El Segundo, Calif. — The average selling price (ASP) for LCD TVs rose significantly in July and remained at a higher level in August, according to a new report from market research firm iSuppli.
The report attributes the rise to the introduction of new more advanced LCD-TVs that carried higher price tags than older models. Key premium features including Light Emitting Diode (LED) backlights, and support for full 1080-progressive resolution were listed as newer features that helped to drive prices higher in the period.
The ASP was further bolstered by stabilization in the pricing of older-model LCD-TVs in August, ending a period of rapid declines, iSuppli said.
For all sizes of LCD-TVs sold by premium brands in June, the ASP was $1,799. In July, prices increased because of the addition of new models, rising 7.4 percent to reach $1,933. In August, brand and retailer promotions on some models and new model introductions continued, keeping prices stable at an average of $1,931.
Although the news is good for profit seekers, iSuppli warns that it isn’t likely to last long.
“Unfortunately for LCD-TV brands—but fortunately for consumers—this is only a temporary phenomenon,” said Riddhi Patel, principal analyst for iSuppli’s television service. “Prices are set to begin declining again in September and will continue to do so in the fourth quarter, even in the peak selling season during the holidays.”
The major competitive battleground for LCD-TV brands in 2007 is the 40/42-inch market. New 40/42-inch model introductions are arriving at a rapid pace as this product has become the sweet spot for LCD-TV vendors, offering the best combination of pricing and volume, according to iSuppli.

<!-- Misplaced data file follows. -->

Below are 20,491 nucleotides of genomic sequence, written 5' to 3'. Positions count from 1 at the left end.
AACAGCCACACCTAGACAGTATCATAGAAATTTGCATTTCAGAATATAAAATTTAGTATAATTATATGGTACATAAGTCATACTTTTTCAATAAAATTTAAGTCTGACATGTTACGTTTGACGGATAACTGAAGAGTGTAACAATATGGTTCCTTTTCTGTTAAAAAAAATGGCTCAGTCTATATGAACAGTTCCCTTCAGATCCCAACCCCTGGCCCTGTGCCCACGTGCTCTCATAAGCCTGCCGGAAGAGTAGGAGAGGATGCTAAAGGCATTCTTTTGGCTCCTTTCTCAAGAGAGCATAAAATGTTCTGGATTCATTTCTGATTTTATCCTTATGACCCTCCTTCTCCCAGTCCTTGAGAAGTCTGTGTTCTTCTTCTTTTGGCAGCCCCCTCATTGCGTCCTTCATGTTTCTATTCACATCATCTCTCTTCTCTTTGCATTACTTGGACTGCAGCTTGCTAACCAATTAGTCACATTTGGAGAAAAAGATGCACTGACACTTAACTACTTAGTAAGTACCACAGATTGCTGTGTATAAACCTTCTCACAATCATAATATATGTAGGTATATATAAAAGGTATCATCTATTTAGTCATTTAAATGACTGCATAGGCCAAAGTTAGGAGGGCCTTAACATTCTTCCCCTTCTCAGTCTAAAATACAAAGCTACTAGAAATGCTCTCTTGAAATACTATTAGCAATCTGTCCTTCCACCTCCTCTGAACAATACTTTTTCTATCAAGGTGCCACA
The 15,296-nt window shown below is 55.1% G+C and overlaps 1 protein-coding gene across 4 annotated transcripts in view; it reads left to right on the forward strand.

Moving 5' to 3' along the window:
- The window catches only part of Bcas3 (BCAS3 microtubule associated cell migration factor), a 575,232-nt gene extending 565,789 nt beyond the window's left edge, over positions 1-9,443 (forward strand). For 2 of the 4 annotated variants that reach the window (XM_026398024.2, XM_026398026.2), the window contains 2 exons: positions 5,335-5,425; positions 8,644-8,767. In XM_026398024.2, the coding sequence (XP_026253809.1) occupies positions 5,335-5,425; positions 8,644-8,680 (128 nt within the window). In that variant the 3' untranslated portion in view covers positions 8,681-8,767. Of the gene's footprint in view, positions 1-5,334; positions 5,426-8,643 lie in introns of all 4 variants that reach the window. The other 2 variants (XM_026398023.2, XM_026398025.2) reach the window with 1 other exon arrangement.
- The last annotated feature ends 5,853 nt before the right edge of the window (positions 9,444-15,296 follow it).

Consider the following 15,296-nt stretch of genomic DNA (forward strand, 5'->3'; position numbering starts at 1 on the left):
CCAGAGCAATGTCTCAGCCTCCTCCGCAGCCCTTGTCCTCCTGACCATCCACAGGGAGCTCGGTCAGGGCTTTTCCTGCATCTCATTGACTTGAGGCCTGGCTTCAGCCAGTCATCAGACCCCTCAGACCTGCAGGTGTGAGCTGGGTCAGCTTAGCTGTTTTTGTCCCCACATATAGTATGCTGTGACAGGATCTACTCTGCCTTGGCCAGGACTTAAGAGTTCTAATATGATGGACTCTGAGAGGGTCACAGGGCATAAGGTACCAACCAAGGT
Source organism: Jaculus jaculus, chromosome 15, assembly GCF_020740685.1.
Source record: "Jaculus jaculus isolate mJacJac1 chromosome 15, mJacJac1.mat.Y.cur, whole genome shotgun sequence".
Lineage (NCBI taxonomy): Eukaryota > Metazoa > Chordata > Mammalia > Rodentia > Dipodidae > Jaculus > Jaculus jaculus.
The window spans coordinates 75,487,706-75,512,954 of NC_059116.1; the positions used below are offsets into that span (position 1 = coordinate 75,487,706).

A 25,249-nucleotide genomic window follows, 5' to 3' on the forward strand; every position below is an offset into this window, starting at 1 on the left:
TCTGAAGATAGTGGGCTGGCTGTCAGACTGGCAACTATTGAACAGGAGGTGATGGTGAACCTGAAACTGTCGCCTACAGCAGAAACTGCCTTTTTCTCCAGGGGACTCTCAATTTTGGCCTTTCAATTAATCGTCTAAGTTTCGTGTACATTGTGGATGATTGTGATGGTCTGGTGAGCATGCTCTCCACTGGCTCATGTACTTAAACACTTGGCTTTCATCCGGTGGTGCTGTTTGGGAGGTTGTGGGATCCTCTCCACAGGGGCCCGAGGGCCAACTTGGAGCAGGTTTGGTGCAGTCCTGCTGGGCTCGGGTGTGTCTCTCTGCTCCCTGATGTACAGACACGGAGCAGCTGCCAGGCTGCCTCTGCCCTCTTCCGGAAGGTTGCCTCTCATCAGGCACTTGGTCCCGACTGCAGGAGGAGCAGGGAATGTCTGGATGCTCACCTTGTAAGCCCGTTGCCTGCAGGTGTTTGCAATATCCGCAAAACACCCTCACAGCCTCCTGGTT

Prices for most 40/42-inch models did not change between June and July, but iSuppli anticipates this scenario will shift with prices declining further as the end of the year approaches.
“Competition in the 40/42-inch LCD-TV segment has hit a fever pitch as a stiff rivalry has developed between Sony and Samsung in high-end, premium sets. Each company in the United States sells 15 models of high-end premium LCD-TVs that are priced within $50 and $150 of each other,” the reported noted.
At the value end of the market, Sharp’s 42-inch model is competing against the value brands of Vizio and Westinghouse. Having taken the market share lead in North America in the second quarter in terms of LCD-TVs unit shipments, Vizio represents a significant challenge to more established brands, said Patel.
Meanwhile, Philips has cut its prices aggressively during the past six months, and has managed to increase its market share in the 40/42-inch segment.
“Besides price, the key to success for brands in the 40/42-inch space is aggressive marketing,” Patel said. “Brands are in a fight to obtain the best shelf space and to get visibility in all sales channels. To gain an edge in these battles, brands must make effective use of marketing.